Thousands of pupils could be "disappearing" from the school system as a result of illegal off-rolling, Ofsted has warned.
Inspectors found that 19,000 children dropped off school rolls between January 2016 and January 2017, during the time students take their GCSE exams.
Around half (9,700) of those dropping off rolls between Years 10 and 11 are not reappearing on the roll of another state-funded school.
Off-rolling, where schools move difficult-to-teach pupils off their rolls to boost performance data, is illegal.
The findings in Ofsted's annual report, to be published later today, are of particular concern in London where there is a higher proportion of schools with pupils moving than in the rest of the country.
Ofsted has identified 300 out of 2,900 schools that lost pupils between Years 10 and 11 as having particularly high levels of movement.
A spokeswoman for Ofsted said the practice occurred when school leaders "lost sight of their core purpose and put the school's interest ahead of the child's".
Ofsted said a pupil could be removed from a school roll for various reasons, such as families moving home or parents deciding to home-educate them.
It recognised that many pupils might move to independent schools or home education, but others could end up in an unregistered school or drop out of education entirely.
The Ofsted spokeswoman said it seemed "unlikely" parents would voluntarily choose to home-educate their children or send them to another school in the middle of their GCSE courses.
"Which is why the magnitude of these numbers is such a cause for concern," she added.
Ofsted has found that vulnerable children, those with special educational needs and disabilities (SEND), those eligible for free school meals and some minority ethnic groups, are more likely to leave school.
Around 30 per cent of the 19,000 pupils leaving school rolls have SEND, compared with 13 per cent of all pupils, and 54 per cent are eligible for school meals, compared with 28 per cent of all pupils.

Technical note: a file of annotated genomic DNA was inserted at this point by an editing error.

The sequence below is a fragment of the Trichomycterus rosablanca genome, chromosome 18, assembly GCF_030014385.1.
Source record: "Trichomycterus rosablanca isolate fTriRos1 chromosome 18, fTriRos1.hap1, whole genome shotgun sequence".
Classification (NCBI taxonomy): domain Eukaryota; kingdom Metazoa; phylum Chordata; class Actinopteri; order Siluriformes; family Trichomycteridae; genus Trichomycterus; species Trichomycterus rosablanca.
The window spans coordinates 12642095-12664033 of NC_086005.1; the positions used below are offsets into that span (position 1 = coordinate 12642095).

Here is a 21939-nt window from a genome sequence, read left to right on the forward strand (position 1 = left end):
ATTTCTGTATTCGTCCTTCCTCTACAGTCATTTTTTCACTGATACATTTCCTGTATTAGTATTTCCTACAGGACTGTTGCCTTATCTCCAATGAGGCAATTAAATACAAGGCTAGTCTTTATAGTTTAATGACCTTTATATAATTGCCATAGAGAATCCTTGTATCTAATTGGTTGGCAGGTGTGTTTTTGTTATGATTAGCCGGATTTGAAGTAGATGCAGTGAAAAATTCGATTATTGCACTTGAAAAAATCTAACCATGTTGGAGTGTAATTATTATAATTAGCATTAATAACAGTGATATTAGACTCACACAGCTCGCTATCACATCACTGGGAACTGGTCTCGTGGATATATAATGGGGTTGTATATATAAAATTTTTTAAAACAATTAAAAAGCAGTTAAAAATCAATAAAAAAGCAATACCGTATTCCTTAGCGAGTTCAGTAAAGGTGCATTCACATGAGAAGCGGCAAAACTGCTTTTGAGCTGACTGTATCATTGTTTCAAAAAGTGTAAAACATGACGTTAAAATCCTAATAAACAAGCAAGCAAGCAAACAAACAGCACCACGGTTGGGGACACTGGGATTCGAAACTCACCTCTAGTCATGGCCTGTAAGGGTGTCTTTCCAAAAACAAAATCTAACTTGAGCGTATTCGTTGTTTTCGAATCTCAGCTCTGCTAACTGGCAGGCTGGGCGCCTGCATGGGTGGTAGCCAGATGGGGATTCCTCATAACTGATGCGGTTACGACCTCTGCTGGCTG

Ofsted said it would use the its data to prioritise which schools to inspect, adding that its new education inspection framework for September 2019 will make it easier to reward schools for good work and shift the focus away from performance measures in isolation.
Inspectors also have concerns about the "worrying" gaps in SEND provision across the country.
There are 1.3 million pupils in England with SEND, about 15 per cent of all pupils, with roughly 1 million receiving SEN support, and 250,000 having an education, health and care (EHC) plan.
Pupils with SEN are five times more likely to be permanently excluded than other pupils overall, Ofsted found.
In 2017, more than 4,000 children with an approved EHC plan had received no provision, five times more than in 2010.
Many local areas have not implemented the 2014 SEND reforms, with the quality of EHC plans varying across the country.
The Ofsted spokeswoman said the statistics presented a "bleak picture" and it was a "scandal" so many pupils were waiting for support.
"We have also seen some EHC plans that are wholly inadequate and an insult to children and their families," she added.
Chief inspector Amanda Spielman, who will present Ofsted's annual report today, is also due to say that schools cannot be a "panacea" to all "societal ills".
Health professionals, parents and safeguarding partners should all play a role in protecting, educating and preparing children for adult life, she will say.
Ms Spielman believes that expectations on schools to address obesity, child neglect and gang-related violence risks distracting them from their core purpose and results in a failure to solve such problems.
"Our education and care services don't exist in isolation from the local areas they serve," Ms Spielman is expected to say.
It will be her second annual report since replacing Sir Michael Wilshaw as Ofsted’s chief inspector.
Heads have called on Ofsted to start looking for links between funding cuts and education standards.